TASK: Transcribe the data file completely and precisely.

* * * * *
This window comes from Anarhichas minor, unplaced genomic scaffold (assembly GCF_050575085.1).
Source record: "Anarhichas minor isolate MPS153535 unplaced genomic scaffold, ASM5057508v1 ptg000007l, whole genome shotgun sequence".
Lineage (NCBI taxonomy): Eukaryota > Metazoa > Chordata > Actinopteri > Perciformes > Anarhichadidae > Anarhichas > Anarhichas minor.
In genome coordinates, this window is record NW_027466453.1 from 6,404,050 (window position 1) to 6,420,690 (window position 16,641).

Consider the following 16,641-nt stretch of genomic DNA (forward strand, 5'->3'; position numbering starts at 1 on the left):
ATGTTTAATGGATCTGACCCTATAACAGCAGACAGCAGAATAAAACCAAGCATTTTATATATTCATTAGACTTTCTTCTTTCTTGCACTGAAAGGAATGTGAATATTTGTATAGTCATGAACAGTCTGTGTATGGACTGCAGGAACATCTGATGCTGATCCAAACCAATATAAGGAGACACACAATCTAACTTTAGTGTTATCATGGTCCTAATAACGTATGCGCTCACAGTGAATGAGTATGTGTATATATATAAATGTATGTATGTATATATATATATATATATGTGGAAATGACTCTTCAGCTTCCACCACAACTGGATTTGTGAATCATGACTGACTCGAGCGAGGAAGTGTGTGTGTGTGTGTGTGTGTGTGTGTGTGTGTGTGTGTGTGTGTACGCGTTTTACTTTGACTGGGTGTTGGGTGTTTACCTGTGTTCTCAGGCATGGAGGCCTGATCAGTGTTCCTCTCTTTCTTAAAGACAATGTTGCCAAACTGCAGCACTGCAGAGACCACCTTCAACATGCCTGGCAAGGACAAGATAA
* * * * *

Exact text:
This window comes from Anarhichas minor, unplaced genomic scaffold (assembly GCF_050575085.1).
Source record: "Anarhichas minor isolate MPS153535 unplaced genomic scaffold, ASM5057508v1 ptg000007l, whole genome shotgun sequence".
Lineage (NCBI taxonomy): Eukaryota > Metazoa > Chordata > Actinopteri > Perciformes > Anarhichadidae > Anarhichas > Anarhichas minor.
In genome coordinates, this window is record NW_027466453.1 from 6,404,050 (window position 1) to 6,420,690 (window position 16,641).

Consider the following 16,641-nt stretch of genomic DNA (forward strand, 5'->3'; position numbering starts at 1 on the left):
ATGTTTAATGGATCTGACCCTATAACAGCAGACAGCAGAATAAAACCAAGCATTTTATATATTCATTAGACTTTCTTCTTTCTTGCACTGAAAGGAATGTGAATATTTGTATAGTCATGAACAGTCTGTGTATGGACTGCAGGAACATCTGATGCTGATCCAAACCAATATAAGGAGACACACAATCTAACTTTAGTGTTATCATGGTCCTAATAACGTATGCGCTCACAGTGAATGAGTATGTGTATATATATAAATGTATGTATGTATATATATATATATATATGTGGAAATGACTCTTCAGCTTCCACCACAACTGGATTTGTGAATCATGACTGACTCGAGCGAGGAAGTGTGTGTGTGTGTGTGTGTGTGTGTGTGTGTGTGTGTGTGTGTGTACGCGTTTTACTTTGACTGGGTGTTGGGTGTTTACCTGTGTTCTCAGGCATGGAGGCCTGATCAGTGTTCCTCTCTTTCTTAAAGACAATGTTGCCAAACTGCAGCACTGCAGAGACCACCTTCAACATGCCTGGCAAGGACAAGATAA